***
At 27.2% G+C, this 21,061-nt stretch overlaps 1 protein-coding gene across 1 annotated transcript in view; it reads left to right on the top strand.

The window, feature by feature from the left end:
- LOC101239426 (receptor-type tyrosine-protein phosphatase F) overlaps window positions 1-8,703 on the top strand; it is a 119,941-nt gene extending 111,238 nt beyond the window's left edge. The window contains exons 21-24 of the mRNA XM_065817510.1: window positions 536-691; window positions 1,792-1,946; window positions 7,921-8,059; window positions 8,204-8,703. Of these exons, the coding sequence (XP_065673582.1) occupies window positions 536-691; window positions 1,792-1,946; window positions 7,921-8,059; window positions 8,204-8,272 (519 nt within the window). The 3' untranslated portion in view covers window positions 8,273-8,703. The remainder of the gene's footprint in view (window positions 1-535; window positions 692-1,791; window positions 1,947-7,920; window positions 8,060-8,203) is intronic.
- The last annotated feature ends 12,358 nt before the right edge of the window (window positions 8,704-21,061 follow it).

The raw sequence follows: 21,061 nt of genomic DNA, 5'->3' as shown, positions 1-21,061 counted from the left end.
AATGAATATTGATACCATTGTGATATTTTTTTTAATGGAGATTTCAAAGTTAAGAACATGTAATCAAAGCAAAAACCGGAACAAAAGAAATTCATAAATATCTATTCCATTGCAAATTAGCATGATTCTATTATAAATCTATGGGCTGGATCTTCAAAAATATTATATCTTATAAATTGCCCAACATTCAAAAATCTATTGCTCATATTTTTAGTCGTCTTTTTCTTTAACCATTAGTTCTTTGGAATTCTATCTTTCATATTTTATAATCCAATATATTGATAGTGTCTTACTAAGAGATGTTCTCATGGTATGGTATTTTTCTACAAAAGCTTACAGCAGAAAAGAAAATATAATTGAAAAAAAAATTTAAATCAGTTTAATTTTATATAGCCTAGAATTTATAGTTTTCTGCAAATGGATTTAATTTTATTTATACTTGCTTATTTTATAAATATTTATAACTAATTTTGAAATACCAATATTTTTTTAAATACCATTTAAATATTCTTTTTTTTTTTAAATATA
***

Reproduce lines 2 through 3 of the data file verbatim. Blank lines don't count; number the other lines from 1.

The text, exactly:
The window, feature by feature from the left end:
- LOC101239426 (receptor-type tyrosine-protein phosphatase F) overlaps window positions 1-8,703 on the top strand; it is a 119,941-nt gene extending 111,238 nt beyond the window's left edge. The window contains exons 21-24 of the mRNA XM_065817510.1: window positions 536-691; window positions 1,792-1,946; window positions 7,921-8,059; window positions 8,204-8,703. Of these exons, the coding sequence (XP_065673582.1) occupies window positions 536-691; window positions 1,792-1,946; window positions 7,921-8,059; window positions 8,204-8,272 (519 nt within the window). The 3' untranslated portion in view covers window positions 8,273-8,703. The remainder of the gene's footprint in view (window positions 1-535; window positions 692-1,791; window positions 1,947-7,920; window positions 8,060-8,203) is intronic.